So I’m a little embarrassed to admit that I just finished reading Mere Christianity by C.S. Lewis for the first time. I was disappointed with parts of it, and completely blown away by other parts of it. It certainly is a very quotable book, and I thought that rather than offer any sort of in-depth review, I would instead share a good quotation from time to time.
One of my favorite quotations in the book actually comes from the preface, where Lewis explains that his purpose in writing the book isn’t to get people to join a particular church, but rather to accept the basic tenets of Christianity. To make his point, he describes Christianity as a hall with several rooms, and says that his goal is to get people to enter the hall, and to figure out which room to enter on their own.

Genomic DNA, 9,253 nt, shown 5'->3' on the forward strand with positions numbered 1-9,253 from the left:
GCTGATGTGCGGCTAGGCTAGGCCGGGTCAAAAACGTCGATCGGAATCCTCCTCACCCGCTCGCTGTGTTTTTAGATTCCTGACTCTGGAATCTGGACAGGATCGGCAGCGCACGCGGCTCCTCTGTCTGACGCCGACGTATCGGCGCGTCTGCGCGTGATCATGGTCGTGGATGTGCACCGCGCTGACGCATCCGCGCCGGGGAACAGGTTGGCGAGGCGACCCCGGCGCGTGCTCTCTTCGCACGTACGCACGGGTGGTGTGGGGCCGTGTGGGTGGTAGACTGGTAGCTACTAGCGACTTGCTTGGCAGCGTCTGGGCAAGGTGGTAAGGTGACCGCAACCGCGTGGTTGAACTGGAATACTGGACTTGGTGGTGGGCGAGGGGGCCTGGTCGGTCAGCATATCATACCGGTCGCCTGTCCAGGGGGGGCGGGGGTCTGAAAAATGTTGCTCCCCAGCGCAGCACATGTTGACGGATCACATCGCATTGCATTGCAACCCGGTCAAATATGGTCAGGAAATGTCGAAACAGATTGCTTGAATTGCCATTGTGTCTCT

On choosing which “room” to enter into, he says:
“And above all you must be asking which door is the true one; not which one pleases you best by its paint and paneling. In plain language, the question should never be: ‘Do I like that kind of service?’ but ‘Are these doctrines true: Is holiness here? Does my conscience move me towards this?’ When you have reached your own room, be kind to those who have chosen different doors and to those who are still in the hall. If they are wrong they need your prayers all the more; and if they are your enemies, then you are under orders to pray for them. That is one of the rules common to the whole house.”
I like that a lot.